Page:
René Barrientos

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René Barrientos
Rene barrientos.jpg
56th and 58th President of Bolivia
In office
August 6, 1966 April 27, 1969
Vice President Luis Adolfo Siles Salinas
Preceded by Alfredo Ovando
Succeeded by Luis Adolfo Siles Salinas
In office
May 26, 1965 2 January 1966
Servingwith Alfredo Ovando
Succeeded by Alfredo Ovando
In office
5 November 1964 26 May 1965
Preceded by Víctor Paz Estenssoro
30th Vice President of Bolivia
In office
6 August 1964 4 November 1964
President Víctor Paz Estenssoro
Preceded by Juan Lechín Oquendo
Succeeded by Luis Adolfo Siles Salinas
Personal details
Born
René Barrientos Ortuño

(1919-05-30)30 May 1919
Tarata, Cochabamba
Died27 April 1969(1969-04-27) (aged 49)
Near Arque, Cochabamba
NationalityBolivian
Political party Popular Christian Movement

René Barrientos Ortuño (30 May 1919 – 27 April 1969) was a Bolivian military officer and politician who served as his country's Vice President in 1964 [1] and as its President from 1966 to 1969.

Bolivia Country in South America

Bolivia, officially the Plurinational State of Bolivia, is a landlocked country located in western-central South America. The capital is Sucre, while the seat of government and financial center is located in La Paz. The largest city and principal industrial center is Santa Cruz de la Sierra, located on the Llanos Orientales, a mostly flat region in the east of the country.

Vice President of Bolivia Wikimedia list article

The Vice President of the Plurinational State of Bolivia or Vice President of Bolivia, is the second highest political position in Bolivia. The Vice President replaces the President in his definitive absence or others impediment and is the President of the Legislative Assembly.

President of Bolivia position

The President of Bolivia officially known as the President of the Plurinational State of Bolivia, is head of state and head of government of Bolivia. According to the current Constitution, the president is elected by popular vote to a five-year term, renewable once. In 2016, in a referendum the country voted to maintain term limits. Since 2009, if no candidate wins a majority, the top two candidates advance to a runoff election. Prior to 2009, if no candidate won half the popular vote, the president was chosen by a vote in a joint legislative session from among the top two candidates.

Contents

General Barrientos came to power after the 1964 Bolivian coup d'état which overthrew of the government of Paz Estenssoro. During his three-year rule, Barrientos and the army suppressed leftist opposition to his regime, including a guerrilla group led by Che Guevara in 1967. [2]

1964 Bolivian coup d'état in Bolivia was a coup under the leadership of Vice-president René Barrientos and Bolivian Army commander-in-chief Alfredo Ovando Candía against the President Víctor Paz Estenssoro, leader of the Bolivian National Revolution of 1952, who recently had been re-elected for his third term in office.

Che Guevara Argentine Marxist revolutionary

Ernesto "Che" Guevara was an Argentine Marxist revolutionary, physician, author, guerrilla leader, diplomat, and military theorist. A major figure of the Cuban Revolution, his stylized visage has become a ubiquitous countercultural symbol of rebellion and global insignia in popular culture.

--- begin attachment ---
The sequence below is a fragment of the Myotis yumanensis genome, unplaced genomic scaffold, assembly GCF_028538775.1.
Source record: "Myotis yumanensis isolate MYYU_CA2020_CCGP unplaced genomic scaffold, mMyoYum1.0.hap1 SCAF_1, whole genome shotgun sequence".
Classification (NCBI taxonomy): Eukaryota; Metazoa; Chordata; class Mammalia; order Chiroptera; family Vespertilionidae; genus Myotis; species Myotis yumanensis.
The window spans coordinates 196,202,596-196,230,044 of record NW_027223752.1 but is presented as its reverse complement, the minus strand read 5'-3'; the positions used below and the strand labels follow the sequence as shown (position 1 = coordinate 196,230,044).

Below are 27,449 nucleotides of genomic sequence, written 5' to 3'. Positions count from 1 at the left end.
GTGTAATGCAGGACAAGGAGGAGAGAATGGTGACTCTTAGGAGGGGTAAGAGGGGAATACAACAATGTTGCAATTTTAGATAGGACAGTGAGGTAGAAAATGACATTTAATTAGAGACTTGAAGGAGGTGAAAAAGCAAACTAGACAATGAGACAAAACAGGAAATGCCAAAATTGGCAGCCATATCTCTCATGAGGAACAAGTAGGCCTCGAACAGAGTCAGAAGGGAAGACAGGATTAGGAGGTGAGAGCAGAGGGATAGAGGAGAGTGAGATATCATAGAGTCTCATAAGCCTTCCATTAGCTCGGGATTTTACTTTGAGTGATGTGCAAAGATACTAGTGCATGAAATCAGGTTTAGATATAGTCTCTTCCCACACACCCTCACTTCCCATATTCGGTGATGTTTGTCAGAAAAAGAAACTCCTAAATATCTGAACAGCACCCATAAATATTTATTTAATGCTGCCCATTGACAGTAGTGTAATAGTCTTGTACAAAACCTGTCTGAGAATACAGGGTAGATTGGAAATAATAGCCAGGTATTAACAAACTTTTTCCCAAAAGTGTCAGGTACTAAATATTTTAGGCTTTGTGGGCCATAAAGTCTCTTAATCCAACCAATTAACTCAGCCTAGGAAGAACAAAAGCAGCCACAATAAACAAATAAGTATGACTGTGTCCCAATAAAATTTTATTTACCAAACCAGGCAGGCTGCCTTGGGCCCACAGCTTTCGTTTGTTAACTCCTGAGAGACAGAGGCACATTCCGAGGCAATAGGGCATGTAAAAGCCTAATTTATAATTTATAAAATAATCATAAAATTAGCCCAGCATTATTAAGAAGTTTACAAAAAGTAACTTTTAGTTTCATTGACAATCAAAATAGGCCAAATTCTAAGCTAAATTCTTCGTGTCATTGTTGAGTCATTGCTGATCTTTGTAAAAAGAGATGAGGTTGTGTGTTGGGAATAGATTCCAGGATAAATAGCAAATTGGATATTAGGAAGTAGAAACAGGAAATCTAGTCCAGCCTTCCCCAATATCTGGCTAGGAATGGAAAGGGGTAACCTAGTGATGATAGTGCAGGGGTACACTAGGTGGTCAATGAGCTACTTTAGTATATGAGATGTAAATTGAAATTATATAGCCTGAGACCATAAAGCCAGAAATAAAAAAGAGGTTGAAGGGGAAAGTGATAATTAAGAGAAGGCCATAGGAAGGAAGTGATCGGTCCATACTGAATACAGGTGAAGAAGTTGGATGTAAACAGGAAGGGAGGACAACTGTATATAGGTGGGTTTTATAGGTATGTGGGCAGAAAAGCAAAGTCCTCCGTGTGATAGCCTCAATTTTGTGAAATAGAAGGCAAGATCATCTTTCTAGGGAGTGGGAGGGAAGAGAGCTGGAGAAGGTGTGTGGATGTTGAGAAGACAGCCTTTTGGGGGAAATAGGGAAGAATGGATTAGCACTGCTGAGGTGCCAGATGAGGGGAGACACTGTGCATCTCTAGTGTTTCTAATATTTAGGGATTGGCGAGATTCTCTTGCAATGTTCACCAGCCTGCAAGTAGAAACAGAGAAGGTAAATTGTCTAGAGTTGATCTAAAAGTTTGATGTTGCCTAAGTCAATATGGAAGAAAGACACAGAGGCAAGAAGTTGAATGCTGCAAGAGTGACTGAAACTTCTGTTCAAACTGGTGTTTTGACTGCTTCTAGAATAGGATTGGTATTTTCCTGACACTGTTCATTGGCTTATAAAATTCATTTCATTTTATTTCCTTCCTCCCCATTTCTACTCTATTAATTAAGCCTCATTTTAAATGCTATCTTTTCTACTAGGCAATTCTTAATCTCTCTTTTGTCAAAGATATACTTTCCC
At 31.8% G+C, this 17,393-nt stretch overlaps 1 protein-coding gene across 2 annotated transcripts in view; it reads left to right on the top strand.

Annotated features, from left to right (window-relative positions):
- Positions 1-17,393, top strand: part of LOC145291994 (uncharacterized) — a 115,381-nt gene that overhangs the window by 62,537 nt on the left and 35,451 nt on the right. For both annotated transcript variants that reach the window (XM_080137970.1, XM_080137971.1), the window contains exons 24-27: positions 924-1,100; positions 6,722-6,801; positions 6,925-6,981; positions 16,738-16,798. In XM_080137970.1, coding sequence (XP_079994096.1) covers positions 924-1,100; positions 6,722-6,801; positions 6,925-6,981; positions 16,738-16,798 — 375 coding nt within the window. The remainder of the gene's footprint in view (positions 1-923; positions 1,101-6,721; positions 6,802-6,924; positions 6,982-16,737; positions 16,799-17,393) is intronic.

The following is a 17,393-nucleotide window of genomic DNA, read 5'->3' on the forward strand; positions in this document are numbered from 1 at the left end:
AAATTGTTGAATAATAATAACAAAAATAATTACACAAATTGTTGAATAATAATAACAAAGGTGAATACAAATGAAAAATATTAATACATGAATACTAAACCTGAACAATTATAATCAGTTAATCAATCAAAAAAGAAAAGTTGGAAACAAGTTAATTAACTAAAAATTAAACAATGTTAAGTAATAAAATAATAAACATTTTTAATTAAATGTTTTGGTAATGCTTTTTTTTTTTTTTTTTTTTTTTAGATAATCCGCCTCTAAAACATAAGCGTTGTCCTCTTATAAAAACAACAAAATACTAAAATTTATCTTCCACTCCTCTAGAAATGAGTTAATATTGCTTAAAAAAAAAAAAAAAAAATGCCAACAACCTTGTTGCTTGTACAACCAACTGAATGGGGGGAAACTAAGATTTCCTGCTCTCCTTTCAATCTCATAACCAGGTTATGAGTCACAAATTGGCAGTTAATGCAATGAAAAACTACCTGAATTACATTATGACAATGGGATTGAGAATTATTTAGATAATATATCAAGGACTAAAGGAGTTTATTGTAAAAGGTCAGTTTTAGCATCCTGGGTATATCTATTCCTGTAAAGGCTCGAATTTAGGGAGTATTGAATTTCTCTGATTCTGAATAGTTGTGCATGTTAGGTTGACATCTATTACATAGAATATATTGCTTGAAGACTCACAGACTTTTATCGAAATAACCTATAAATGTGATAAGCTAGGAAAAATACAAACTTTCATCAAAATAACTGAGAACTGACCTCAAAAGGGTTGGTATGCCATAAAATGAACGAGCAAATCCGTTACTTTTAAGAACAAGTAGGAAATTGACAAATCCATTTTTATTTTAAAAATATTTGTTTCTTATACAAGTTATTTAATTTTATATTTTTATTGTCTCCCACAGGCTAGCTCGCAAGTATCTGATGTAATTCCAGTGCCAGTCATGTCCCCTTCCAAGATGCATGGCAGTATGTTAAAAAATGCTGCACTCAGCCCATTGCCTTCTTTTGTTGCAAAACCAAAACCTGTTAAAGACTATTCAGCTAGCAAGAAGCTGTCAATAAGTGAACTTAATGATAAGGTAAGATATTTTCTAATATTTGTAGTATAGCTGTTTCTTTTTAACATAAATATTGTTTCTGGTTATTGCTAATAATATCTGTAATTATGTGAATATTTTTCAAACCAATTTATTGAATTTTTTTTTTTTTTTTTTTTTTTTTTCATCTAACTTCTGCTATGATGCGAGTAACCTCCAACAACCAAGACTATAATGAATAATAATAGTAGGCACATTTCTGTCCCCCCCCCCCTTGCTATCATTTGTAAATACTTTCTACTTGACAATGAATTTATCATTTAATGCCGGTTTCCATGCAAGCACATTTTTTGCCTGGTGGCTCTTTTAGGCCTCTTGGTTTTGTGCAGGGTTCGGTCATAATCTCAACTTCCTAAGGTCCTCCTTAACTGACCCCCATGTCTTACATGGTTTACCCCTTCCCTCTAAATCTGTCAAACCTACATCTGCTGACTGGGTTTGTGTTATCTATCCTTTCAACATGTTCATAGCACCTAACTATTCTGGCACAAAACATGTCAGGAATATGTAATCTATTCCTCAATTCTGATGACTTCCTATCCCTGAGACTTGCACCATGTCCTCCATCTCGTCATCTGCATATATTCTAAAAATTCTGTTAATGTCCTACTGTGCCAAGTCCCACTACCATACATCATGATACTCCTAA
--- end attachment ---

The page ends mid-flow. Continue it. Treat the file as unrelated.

Early years

Barrientos was a native of Tarata, department of Cochabamba, and was of mixed Quechua and Spanish descent.[ citation needed ] He was a career military officer, graduating from the military academy in 1943 and earning his pilot's license in 1945. Later in the 1940s, he gravitated toward the reformist Revolutionary Nationalist Movement (Movimiento Nacionalista Revolucionario, or MNR) party of Víctor Paz Estenssoro. Barrientos played a part in the Bolivian National Revolution of 1952, when the MNR toppled the established order and took power. In fact, he was given the honor of flying out of the country to bring back the revolutionary leader Víctor Paz Estenssoro, then in exile, once the rebellion succeeded. In 1957, Barrientos was rewarded when he was named commander of the Bolivian Air Force.

Tarata, Cochabamba Place in Cochabamba Department, Bolivia

Tarata is a town in Cochabamba Department, Bolivia. It is the capital of the Esteban Arze Province.

Cochabamba Department Department in Bolivia

Cochabamba, from Quechua qucha or qhucha, meaning "lake", pampa meaning "plain", is one of the nine departments of Bolivia. It is known to be the "granary" of the country because of its variety of agricultural products from its geographical position. It has an area of 55,631 km². Its population in the 2012 census was 1,758,143. Its capital is the city of Cochabamba, known as the "City of Eternal Spring" and "The Garden City" because of its spring-like temperatures all year.

Quechua people ethnic group

Quechua people or Quecha people, may refer to any of the indigenous people of South America who speak Quechua languages, which originated among the indigenous people of Peru. Although most Quechua speakers are native to its country of origin, there are some significant populations living in Ecuador, Bolivia, Chile, Colombia and Argentina.